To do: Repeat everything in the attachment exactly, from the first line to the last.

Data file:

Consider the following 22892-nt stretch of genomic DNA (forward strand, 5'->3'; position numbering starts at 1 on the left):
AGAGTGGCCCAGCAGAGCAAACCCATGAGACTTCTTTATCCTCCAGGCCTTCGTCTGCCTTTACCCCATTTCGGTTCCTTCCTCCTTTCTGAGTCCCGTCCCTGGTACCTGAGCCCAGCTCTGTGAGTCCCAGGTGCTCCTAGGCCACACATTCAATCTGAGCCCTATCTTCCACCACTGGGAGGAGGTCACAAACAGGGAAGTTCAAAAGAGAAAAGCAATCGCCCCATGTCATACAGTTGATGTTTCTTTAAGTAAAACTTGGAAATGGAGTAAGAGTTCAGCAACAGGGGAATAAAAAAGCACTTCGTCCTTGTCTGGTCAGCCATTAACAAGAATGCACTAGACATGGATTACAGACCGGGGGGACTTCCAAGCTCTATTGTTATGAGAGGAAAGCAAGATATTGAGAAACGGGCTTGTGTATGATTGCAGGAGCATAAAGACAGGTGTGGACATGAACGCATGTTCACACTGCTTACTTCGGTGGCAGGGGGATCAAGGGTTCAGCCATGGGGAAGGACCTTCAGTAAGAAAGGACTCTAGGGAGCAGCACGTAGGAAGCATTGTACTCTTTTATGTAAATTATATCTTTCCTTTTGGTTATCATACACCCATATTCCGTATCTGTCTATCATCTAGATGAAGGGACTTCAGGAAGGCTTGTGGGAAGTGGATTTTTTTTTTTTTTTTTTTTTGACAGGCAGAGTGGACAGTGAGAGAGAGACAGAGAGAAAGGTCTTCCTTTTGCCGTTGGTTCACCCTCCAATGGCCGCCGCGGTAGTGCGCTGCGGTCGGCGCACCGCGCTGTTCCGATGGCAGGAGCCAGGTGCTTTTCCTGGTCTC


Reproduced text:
Consider the following 22892-nt stretch of genomic DNA (forward strand, 5'->3'; position numbering starts at 1 on the left):
AGAGTGGCCCAGCAGAGCAAACCCATGAGACTTCTTTATCCTCCAGGCCTTCGTCTGCCTTTACCCCATTTCGGTTCCTTCCTCCTTTCTGAGTCCCGTCCCTGGTACCTGAGCCCAGCTCTGTGAGTCCCAGGTGCTCCTAGGCCACACATTCAATCTGAGCCCTATCTTCCACCACTGGGAGGAGGTCACAAACAGGGAAGTTCAAAAGAGAAAAGCAATCGCCCCATGTCATACAGTTGATGTTTCTTTAAGTAAAACTTGGAAATGGAGTAAGAGTTCAGCAACAGGGGAATAAAAAAGCACTTCGTCCTTGTCTGGTCAGCCATTAACAAGAATGCACTAGACATGGATTACAGACCGGGGGGACTTCCAAGCTCTATTGTTATGAGAGGAAAGCAAGATATTGAGAAACGGGCTTGTGTATGATTGCAGGAGCATAAAGACAGGTGTGGACATGAACGCATGTTCACACTGCTTACTTCGGTGGCAGGGGGATCAAGGGTTCAGCCATGGGGAAGGACCTTCAGTAAGAAAGGACTCTAGGGAGCAGCACGTAGGAAGCATTGTACTCTTTTATGTAAATTATATCTTTCCTTTTGGTTATCATACACCCATATTCCGTATCTGTCTATCATCTAGATGAAGGGACTTCAGGAAGGCTTGTGGGAAGTGGATTTTTTTTTTTTTTTTTTTTTGACAGGCAGAGTGGACAGTGAGAGAGAGACAGAGAGAAAGGTCTTCCTTTTGCCGTTGGTTCACCCTCCAATGGCCGCCGCGGTAGTGCGCTGCGGTCGGCGCACCGCGCTGTTCCGATGGCAGGAGCCAGGTGCTTTTCCTGGTCTC